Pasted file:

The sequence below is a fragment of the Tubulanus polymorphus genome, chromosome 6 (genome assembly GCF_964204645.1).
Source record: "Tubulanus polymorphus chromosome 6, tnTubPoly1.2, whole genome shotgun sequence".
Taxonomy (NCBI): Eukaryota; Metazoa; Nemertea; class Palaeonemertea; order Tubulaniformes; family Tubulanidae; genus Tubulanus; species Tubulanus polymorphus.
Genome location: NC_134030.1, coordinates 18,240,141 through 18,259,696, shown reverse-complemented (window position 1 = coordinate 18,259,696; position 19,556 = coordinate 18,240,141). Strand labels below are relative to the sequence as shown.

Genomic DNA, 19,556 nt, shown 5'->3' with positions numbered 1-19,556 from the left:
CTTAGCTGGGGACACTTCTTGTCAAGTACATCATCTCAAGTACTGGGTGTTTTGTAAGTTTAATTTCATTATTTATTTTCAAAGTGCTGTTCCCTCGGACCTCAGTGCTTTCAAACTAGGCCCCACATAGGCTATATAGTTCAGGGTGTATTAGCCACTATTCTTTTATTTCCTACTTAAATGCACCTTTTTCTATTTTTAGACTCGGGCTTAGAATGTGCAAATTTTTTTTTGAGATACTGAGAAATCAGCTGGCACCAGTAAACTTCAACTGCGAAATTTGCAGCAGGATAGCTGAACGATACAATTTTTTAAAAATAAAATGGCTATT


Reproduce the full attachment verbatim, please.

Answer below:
The sequence below is a fragment of the Tubulanus polymorphus genome, chromosome 6 (genome assembly GCF_964204645.1).
Source record: "Tubulanus polymorphus chromosome 6, tnTubPoly1.2, whole genome shotgun sequence".
Taxonomy (NCBI): Eukaryota; Metazoa; Nemertea; class Palaeonemertea; order Tubulaniformes; family Tubulanidae; genus Tubulanus; species Tubulanus polymorphus.
Genome location: NC_134030.1, coordinates 18,240,141 through 18,259,696, shown reverse-complemented (window position 1 = coordinate 18,259,696; position 19,556 = coordinate 18,240,141). Strand labels below are relative to the sequence as shown.

Genomic DNA, 19,556 nt, shown 5'->3' with positions numbered 1-19,556 from the left:
CTTAGCTGGGGACACTTCTTGTCAAGTACATCATCTCAAGTACTGGGTGTTTTGTAAGTTTAATTTCATTATTTATTTTCAAAGTGCTGTTCCCTCGGACCTCAGTGCTTTCAAACTAGGCCCCACATAGGCTATATAGTTCAGGGTGTATTAGCCACTATTCTTTTATTTCCTACTTAAATGCACCTTTTTCTATTTTTAGACTCGGGCTTAGAATGTGCAAATTTTTTTTTGAGATACTGAGAAATCAGCTGGCACCAGTAAACTTCAACTGCGAAATTTGCAGCAGGATAGCTGAACGATACAATTTTTTAAAAATAAAATGGCTATT